Did you know that 26 percent of South Dakota farmers are women?The stereotypical farmer is an older male. But according to the USDA, there are more than 12,100 women farmers in South Dakota, farming nearly 14 million acres for a $197.1 million economic impact!Some women farm or ranch on their own. Others are part of family operations. Here’s what might surprise you about women farmers.
1.They’ve Got Skills
Women farmers handle a wide variety of farm work—anything from planting and harvesting to delivering baby animals and fixing fences.Wendi Hoing, 29, farms full-time with her husband, Jim, and her in-laws, Gary and Vicky, near Kimball, S.D. “Our operation consists of corn, beans, alfalfa and cattle,” she says. “And we do our own machining.”Along with tending cattle, operating all the farm equipment (like tractors, planters, combines, grain carts and semis), helping with machining and doing seasonal chores, Wendi does the books for the farm.Wendi also manages the home, which includes laundry, cooking, cleaning and lawn mowing. Together with her husband, she cares for their two children—with another on the way in a few weeks!Barb Kipp, 55, who farms with her husband and children near Montrose, S.D., does a little bit of everything as well. She mentions working with cattle, helping put in electric fencing and handling baling. “With our calves, I record everything, like shots,” she says. “And I pay the bills.”But that’s just a small portion of Barb’s responsibilities. She also cares for her six grandchildren while their parents are at work, and she still has two high-school-aged children at home.Whitney (Jerman) Blindert, a 31-year-old who farms with her husband near Salem, S.D., works off-farm in the agriculture industry. “I have a lot of respect for women who play integral roles on their family farm—from operating equipment to grain marketing to bringing in off-farm income or taking care of the family and home,” she says.“There is often a woman’s touch behind a successful farm. I also think the number of women farmers is going to grow in the future. New technology creates a level playing field that will help make that happen,” Whitney says.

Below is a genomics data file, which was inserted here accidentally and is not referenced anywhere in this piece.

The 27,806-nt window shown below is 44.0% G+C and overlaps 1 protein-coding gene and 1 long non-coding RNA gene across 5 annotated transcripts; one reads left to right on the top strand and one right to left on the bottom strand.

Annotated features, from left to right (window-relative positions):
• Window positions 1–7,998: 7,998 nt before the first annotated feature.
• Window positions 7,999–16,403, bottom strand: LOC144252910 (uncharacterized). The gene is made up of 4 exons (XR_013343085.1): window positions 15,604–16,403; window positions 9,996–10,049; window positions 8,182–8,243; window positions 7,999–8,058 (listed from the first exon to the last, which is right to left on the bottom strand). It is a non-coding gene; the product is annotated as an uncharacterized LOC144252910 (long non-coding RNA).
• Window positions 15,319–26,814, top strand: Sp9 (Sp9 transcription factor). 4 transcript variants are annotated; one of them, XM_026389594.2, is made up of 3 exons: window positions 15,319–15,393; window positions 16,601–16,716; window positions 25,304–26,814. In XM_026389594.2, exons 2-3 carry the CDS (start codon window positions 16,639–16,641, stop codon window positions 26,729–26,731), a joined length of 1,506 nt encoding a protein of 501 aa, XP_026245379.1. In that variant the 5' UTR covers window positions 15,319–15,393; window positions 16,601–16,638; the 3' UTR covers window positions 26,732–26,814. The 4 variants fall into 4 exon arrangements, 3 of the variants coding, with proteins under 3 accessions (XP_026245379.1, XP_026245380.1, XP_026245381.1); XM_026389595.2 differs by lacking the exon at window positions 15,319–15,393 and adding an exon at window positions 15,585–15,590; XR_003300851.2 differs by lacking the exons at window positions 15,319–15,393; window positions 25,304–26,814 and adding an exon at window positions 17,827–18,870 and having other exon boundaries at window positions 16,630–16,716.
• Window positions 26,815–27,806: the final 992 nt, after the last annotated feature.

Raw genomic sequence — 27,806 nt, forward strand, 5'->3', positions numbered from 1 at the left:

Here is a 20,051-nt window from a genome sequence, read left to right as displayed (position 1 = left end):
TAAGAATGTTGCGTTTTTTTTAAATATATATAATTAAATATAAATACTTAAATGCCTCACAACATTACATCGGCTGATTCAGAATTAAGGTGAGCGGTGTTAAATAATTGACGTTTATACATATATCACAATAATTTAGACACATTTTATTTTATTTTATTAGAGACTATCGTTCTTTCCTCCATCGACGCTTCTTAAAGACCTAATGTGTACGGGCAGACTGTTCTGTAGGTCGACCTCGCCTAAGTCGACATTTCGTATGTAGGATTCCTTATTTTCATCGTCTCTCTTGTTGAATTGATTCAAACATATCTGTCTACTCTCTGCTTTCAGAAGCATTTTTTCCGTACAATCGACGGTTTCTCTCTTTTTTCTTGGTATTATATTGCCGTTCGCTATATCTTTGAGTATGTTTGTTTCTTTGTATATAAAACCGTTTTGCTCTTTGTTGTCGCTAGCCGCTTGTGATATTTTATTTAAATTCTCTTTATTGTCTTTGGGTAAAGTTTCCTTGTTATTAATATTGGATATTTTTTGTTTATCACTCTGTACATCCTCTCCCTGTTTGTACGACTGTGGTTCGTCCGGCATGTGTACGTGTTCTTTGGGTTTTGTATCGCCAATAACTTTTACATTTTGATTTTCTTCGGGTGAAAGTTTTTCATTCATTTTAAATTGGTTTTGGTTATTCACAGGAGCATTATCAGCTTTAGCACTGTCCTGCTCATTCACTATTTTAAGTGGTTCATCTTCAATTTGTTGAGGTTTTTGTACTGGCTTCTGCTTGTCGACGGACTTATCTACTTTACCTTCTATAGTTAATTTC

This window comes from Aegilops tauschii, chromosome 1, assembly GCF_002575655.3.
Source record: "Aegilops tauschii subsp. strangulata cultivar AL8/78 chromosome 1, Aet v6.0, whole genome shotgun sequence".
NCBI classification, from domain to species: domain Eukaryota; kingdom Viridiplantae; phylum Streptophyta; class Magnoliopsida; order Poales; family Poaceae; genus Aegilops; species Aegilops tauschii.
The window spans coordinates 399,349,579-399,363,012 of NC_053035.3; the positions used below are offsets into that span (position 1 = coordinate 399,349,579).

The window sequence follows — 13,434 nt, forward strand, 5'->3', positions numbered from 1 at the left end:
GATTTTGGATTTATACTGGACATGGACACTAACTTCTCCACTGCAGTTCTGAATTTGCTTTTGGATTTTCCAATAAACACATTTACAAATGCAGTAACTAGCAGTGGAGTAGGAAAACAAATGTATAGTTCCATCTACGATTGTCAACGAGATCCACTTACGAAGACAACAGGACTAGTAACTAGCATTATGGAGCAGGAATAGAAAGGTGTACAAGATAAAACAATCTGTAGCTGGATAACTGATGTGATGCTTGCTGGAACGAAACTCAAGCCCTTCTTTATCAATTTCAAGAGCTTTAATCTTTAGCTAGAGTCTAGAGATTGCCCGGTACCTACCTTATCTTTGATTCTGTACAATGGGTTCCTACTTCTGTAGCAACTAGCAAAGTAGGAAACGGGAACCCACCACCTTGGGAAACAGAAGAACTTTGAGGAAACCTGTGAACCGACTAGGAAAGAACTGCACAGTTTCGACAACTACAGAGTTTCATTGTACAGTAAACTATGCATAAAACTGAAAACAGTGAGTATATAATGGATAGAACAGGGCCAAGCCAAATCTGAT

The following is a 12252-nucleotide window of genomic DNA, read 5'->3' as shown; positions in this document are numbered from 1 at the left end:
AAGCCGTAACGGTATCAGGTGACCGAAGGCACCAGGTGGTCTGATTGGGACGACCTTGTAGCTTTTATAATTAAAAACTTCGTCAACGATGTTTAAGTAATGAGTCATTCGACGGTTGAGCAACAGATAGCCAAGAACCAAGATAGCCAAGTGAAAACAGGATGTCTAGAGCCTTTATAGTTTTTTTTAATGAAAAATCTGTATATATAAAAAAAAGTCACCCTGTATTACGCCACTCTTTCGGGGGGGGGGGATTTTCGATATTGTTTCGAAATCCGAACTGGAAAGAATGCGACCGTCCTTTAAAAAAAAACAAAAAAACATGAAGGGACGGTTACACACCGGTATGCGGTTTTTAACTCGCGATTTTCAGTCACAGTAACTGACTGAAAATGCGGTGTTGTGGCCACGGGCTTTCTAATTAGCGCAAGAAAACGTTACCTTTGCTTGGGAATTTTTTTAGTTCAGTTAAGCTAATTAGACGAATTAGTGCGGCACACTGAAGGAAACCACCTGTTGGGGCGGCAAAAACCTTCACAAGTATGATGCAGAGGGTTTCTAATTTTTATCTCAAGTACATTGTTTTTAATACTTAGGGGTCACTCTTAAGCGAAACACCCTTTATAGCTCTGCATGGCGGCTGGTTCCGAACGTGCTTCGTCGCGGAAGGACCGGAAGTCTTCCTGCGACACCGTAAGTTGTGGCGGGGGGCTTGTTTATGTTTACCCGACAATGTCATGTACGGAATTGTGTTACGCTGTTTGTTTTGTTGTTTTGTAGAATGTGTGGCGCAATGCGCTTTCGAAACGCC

2. They’re Masters of Multi-Tasking
Women are often experienced in juggling responsibilities, especially in South Dakota, which has the nation’s highest percent of working mothers, at 84 percent.“Balancing everything has gotten easier over time,” Wendi says. Her family hangs four dry erase boards on the back porch where they list tasks that need to be done. “It’s all about keeping organized, staying on task and managing our time.”Another tip of Wendi’s is making freezer meals during slower times so meals are ready during busier times.Whitney also brings her organizational skills to her family’s operation, managing the calendar and scheduling. Because farm revenue can vary based on weather, market prices and expenses, Whitney’s full-time, off-farm job brings in stable income.As a registered dietitian and licensed nutritionist for the Midwest Dairy Association, Whitney has a demanding job. “I’ve found that carefully planning our off-farm schedule can make a world of difference,” she says.
3. They Believe in Partnership